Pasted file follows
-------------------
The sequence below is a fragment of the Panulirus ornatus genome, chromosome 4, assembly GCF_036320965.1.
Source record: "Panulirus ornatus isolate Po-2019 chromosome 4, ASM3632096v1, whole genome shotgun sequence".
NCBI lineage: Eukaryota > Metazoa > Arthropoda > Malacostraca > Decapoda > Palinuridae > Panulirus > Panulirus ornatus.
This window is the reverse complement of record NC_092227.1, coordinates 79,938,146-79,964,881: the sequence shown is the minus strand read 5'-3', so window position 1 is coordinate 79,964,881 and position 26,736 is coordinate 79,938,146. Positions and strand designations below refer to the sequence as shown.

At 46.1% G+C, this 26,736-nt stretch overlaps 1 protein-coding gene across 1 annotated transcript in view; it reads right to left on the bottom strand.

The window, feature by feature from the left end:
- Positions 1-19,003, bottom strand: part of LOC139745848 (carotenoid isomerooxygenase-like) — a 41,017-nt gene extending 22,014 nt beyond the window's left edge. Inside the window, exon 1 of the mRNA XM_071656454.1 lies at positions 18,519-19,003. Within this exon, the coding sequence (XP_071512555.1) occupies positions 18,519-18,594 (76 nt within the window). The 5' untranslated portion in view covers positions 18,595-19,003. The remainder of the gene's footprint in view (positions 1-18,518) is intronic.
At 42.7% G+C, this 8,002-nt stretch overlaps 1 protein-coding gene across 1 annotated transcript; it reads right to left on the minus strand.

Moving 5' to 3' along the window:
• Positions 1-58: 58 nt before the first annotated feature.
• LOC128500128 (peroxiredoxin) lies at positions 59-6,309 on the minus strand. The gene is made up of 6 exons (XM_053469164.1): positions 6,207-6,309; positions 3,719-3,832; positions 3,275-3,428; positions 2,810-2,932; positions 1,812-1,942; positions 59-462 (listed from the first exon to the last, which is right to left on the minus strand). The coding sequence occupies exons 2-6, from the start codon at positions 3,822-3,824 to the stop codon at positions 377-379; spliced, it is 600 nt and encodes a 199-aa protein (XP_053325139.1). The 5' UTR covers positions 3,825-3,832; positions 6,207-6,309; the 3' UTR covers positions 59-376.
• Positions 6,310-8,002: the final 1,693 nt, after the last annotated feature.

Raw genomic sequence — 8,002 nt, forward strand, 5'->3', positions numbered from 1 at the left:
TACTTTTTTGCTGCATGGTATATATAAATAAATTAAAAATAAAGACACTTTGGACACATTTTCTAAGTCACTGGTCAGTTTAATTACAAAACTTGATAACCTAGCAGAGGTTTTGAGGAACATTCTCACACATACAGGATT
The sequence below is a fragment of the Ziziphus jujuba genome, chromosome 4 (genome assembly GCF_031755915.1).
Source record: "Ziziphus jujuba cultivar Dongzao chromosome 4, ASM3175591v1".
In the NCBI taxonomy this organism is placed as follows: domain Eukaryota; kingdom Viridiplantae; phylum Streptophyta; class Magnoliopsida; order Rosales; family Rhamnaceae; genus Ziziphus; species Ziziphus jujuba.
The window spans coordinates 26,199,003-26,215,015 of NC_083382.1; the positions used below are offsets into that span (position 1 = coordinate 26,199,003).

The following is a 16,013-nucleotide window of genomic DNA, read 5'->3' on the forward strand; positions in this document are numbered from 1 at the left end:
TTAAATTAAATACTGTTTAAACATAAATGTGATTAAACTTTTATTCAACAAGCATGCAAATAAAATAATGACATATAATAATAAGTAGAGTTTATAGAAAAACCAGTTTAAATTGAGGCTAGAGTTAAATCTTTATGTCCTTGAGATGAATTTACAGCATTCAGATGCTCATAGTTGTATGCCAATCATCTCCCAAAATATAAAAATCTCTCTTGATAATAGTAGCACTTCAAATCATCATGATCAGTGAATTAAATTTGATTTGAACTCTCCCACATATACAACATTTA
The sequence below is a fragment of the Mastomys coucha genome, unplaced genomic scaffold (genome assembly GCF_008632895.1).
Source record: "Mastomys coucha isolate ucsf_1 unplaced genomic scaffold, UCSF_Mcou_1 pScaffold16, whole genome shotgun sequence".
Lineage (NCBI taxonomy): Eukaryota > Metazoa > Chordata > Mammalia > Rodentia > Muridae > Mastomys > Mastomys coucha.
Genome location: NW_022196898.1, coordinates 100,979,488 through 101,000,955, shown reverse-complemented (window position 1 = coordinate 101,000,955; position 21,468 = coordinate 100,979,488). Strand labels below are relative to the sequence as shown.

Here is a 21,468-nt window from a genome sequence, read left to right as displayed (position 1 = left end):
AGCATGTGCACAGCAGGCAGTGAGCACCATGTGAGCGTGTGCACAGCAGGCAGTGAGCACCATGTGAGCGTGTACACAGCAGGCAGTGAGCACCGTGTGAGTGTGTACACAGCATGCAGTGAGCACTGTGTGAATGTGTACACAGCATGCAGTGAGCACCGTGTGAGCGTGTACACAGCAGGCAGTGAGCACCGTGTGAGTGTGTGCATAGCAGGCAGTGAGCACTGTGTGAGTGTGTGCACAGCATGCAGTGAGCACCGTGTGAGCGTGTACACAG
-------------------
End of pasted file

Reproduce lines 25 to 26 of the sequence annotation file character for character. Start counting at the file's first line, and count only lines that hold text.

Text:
Here is a 21,468-nt window from a genome sequence, read left to right as displayed (position 1 = left end):
AGCATGTGCACAGCAGGCAGTGAGCACCATGTGAGCGTGTGCACAGCAGGCAGTGAGCACCATGTGAGCGTGTACACAGCAGGCAGTGAGCACCGTGTGAGTGTGTACACAGCATGCAGTGAGCACTGTGTGAATGTGTACACAGCATGCAGTGAGCACCGTGTGAGCGTGTACACAGCAGGCAGTGAGCACCGTGTGAGTGTGTGCATAGCAGGCAGTGAGCACTGTGTGAGTGTGTGCACAGCATGCAGTGAGCACCGTGTGAGCGTGTACACAG